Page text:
Seventeen instructors (38%) said they were not familiar with the document at all.
This despite the fact that all Ethiopian universities have been classified into the three broad categories of research, applied universities and full universities, which most instructors should be aware of.
The only area where instructors performed better was in knowing their own university laws.
This does not seem surprising, given that it is a document which dictates the inner workings of individual institutions and includes sections such as duties and responsibilities and academic promotion which must have some appeal to instructors. individual.
However, even regarding this document, only 10 instructors (21%) said they had read it in full while 37 instructors (79%) said they had read only part of it.
With regard to the system level organizations identified previously (HESC and HERQA), a significant knowledge gap was also observed.
Thirty-five teachers (76%) said they were not aware of the existence of the HESC while 10 (22%) said they had heard of it.
This is surprising, given that this center is supposed to design sectoral policies and strategies for universities.
The gap is a clear indication of the centre’s limited interaction with universities and its weakness in promoting its activities.
Regarding HERQA, 17 of the participants (37%) said they had limited knowledge of it, while the remaining 29 (63%) said they had only heard of it.
Comparatively speaking, a better knowledge of teachers on HERQA should be linked to the agency’s close working relationship with institutions while fulfilling its quality audit responsibilities.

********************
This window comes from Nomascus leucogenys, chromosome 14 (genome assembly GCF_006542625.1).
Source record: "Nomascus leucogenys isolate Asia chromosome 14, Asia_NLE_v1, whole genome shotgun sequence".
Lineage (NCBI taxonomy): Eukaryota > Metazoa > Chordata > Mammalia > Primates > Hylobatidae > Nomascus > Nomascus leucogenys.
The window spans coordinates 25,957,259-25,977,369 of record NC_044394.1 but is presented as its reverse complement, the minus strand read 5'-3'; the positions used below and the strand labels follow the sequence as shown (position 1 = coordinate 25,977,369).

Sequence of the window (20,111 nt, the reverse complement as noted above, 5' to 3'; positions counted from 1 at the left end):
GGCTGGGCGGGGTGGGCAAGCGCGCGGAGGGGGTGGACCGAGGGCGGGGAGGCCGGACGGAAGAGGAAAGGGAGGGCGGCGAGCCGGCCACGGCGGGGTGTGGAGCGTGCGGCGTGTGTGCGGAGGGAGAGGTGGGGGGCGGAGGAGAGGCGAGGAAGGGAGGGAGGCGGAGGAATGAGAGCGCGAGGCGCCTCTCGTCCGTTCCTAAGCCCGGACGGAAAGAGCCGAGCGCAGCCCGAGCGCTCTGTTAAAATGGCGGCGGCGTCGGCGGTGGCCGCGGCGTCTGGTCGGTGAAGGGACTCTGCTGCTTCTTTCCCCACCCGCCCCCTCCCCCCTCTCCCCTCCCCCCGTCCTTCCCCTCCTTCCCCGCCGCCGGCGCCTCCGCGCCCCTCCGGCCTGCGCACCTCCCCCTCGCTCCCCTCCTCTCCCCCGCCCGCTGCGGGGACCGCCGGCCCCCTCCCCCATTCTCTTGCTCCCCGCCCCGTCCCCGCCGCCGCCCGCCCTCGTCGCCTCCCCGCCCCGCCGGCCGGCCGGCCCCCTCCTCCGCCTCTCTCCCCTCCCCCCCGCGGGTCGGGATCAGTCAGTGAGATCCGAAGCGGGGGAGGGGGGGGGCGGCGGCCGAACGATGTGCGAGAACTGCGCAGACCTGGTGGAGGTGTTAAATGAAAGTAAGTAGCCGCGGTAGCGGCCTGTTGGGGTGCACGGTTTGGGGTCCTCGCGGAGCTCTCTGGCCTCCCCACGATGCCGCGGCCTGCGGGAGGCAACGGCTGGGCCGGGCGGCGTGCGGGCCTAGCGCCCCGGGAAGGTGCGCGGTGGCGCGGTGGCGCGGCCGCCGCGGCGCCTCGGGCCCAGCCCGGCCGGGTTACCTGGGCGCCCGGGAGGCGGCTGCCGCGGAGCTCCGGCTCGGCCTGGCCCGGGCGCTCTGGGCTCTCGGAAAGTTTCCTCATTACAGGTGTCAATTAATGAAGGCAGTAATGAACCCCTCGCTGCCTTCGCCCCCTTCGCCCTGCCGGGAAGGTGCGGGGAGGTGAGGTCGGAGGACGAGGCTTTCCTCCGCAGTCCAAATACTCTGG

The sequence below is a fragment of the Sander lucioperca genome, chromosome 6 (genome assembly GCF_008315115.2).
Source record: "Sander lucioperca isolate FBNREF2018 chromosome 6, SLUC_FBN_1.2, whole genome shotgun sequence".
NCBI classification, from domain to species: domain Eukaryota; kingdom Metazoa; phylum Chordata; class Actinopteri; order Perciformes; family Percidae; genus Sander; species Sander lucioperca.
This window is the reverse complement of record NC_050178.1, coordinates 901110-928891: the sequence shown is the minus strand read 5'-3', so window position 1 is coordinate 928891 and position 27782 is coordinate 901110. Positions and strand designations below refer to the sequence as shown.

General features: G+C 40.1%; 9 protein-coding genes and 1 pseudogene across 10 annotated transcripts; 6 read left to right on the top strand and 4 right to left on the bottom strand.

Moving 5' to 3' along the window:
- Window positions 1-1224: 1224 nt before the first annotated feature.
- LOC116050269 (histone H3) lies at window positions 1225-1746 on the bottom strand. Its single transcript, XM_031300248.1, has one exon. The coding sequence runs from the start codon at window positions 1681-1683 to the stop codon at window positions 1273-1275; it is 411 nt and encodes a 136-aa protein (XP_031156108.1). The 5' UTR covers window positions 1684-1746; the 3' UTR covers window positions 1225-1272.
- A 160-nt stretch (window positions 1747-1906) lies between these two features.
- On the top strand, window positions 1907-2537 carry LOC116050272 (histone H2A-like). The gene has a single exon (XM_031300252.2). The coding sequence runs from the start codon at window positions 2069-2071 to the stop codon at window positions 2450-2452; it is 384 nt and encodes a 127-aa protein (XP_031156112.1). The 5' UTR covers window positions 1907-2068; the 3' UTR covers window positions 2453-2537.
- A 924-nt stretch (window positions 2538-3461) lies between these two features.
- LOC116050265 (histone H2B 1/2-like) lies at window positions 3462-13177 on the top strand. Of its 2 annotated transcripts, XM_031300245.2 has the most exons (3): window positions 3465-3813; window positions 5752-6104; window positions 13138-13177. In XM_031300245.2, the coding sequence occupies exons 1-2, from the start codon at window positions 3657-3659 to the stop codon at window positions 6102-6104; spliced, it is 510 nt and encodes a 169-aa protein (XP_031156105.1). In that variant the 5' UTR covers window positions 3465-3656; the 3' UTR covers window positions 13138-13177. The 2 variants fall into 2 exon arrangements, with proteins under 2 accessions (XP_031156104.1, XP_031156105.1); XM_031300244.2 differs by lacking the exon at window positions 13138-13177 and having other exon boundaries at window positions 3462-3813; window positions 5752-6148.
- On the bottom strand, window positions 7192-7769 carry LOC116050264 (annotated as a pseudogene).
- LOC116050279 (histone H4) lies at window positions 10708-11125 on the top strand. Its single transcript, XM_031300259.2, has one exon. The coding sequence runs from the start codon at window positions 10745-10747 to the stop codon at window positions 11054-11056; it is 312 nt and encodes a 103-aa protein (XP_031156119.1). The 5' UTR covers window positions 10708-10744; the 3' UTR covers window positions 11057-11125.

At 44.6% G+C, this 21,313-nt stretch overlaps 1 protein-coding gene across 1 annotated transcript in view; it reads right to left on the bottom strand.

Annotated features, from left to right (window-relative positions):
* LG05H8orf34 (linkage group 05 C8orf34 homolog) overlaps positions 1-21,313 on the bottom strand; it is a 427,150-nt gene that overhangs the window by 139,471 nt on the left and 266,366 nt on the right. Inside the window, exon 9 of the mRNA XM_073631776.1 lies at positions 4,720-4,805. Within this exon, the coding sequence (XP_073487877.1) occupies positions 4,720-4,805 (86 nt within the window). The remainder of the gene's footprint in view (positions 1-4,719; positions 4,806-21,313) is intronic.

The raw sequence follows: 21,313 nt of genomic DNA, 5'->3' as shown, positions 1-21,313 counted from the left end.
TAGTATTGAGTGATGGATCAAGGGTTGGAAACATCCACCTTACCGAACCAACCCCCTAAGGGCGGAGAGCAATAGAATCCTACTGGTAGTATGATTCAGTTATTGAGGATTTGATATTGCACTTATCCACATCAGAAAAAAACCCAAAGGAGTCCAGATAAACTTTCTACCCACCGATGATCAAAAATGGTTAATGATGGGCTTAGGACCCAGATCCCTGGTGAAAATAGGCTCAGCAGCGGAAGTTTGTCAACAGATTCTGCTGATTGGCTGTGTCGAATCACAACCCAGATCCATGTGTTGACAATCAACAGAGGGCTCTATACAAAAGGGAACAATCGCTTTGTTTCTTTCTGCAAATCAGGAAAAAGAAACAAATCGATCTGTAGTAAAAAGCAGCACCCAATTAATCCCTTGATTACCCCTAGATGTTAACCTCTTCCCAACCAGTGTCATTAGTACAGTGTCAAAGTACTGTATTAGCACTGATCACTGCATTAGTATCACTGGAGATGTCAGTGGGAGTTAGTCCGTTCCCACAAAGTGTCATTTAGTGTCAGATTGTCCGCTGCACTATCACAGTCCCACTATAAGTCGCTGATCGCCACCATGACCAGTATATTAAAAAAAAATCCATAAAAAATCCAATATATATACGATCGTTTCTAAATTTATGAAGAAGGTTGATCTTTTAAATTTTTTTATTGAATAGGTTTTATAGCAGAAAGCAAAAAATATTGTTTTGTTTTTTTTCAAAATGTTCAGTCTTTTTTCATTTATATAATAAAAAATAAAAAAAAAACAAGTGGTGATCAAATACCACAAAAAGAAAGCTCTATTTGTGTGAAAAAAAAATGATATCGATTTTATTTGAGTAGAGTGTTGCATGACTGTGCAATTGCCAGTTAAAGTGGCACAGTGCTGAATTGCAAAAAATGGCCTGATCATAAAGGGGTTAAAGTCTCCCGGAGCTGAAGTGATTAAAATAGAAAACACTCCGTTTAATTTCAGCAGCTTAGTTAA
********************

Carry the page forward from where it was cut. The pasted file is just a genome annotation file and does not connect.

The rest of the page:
Knowledge of academic staff members of national, sectoral and institutional policies can facilitate compliance, effective policy implementation and accountability for failures.
Beyond clarifying the tasks expected of the university community, policy knowledge is an essential tool that helps universities meet national and sectoral expectations.
While the ministry’s renewed drive towards developing new policies, guidelines and guidelines is commendable, its efforts may be hampered by the lack of knowledge that the academic community appears to display.
We understand that more data on policy knowledge among academic and administrative staff at universities will be needed to generalize our findings. However, we believe that the same gap may be common across the industry.
Despite the practice of holding annual sessions regarding socio-political issues and government concerns, Ethiopian universities appear to fail to familiarize their communities with the most critical policy documents intended to help them carry out their duties well. responsibilities.
This suggests the need for policy makers and institutional leaders to seek mechanisms to ensure consistent and effective communication on the availability and accessibility of relevant policy documents.
A well-planned, ongoing and organized policy familiarization process not only brings important documents to the attention of the academic community, but can also foster discussion and debate that can further enrich the development and implementation processes. policy implementation in our universities.
Wondwosen Tamrat is Associate Professor and Founding President of St Mary’s University, Addis Ababa, Ethiopia, Collaborating Researcher in the Private Higher Education Research Program at the State University of New York in Albany, USA, and coordinator of the private higher education education sub-cluster of the Continental Education Strategy for Africa. He can be reached at [email protected] or [email protected]
Dr Abebaw Yirga Adamu is Associate Professor of Higher Education at Addis Ababa University in Ethiopia. He is a member of the Association of International Educators (NAFSA) Global Dialogue (2019-21) and a former Research Management Fellow of the Academic Administration Support Program (IREX) of the International Research and Exchanges Board. (IREX). He can be contacted on [email protected] This article is a commentary.